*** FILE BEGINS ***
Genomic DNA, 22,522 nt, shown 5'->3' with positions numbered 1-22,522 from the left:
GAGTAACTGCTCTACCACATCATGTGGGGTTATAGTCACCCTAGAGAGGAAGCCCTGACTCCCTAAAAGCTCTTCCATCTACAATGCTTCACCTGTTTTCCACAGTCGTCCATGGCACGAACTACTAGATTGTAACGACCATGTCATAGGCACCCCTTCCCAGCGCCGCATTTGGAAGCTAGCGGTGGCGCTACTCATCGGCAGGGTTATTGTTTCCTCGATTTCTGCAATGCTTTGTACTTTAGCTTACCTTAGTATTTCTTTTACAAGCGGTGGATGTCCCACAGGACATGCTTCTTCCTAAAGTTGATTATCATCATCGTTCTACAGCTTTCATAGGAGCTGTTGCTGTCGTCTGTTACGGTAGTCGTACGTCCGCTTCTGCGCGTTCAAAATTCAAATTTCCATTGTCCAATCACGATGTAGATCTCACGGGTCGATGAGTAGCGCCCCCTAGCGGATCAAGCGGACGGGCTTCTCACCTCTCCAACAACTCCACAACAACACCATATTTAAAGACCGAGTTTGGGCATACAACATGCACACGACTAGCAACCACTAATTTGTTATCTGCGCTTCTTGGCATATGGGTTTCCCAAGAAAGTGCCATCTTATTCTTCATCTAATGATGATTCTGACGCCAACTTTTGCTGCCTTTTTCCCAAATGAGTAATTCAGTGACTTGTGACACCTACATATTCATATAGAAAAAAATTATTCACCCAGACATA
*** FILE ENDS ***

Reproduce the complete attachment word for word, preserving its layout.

Genomic DNA, 22,522 nt, shown 5'->3' with positions numbered 1-22,522 from the left:
GAGTAACTGCTCTACCACATCATGTGGGGTTATAGTCACCCTAGAGAGGAAGCCCTGACTCCCTAAAAGCTCTTCCATCTACAATGCTTCACCTGTTTTCCACAGTCGTCCATGGCACGAACTACTAGATTGTAACGACCATGTCATAGGCACCCCTTCCCAGCGCCGCATTTGGAAGCTAGCGGTGGCGCTACTCATCGGCAGGGTTATTGTTTCCTCGATTTCTGCAATGCTTTGTACTTTAGCTTACCTTAGTATTTCTTTTACAAGCGGTGGATGTCCCACAGGACATGCTTCTTCCTAAAGTTGATTATCATCATCGTTCTACAGCTTTCATAGGAGCTGTTGCTGTCGTCTGTTACGGTAGTCGTACGTCCGCTTCTGCGCGTTCAAAATTCAAATTTCCATTGTCCAATCACGATGTAGATCTCACGGGTCGATGAGTAGCGCCCCCTAGCGGATCAAGCGGACGGGCTTCTCACCTCTCCAACAACTCCACAACAACACCATATTTAAAGACCGAGTTTGGGCATACAACATGCACACGACTAGCAACCACTAATTTGTTATCTGCGCTTCTTGGCATATGGGTTTCCCAAGAAAGTGCCATCTTATTCTTCATCTAATGATGATTCTGACGCCAACTTTTGCTGCCTTTTTCCCAAATGAGTAATTCAGTGACTTGTGACACCTACATATTCATATAGAAAAAAATTATTCACCCAGACATA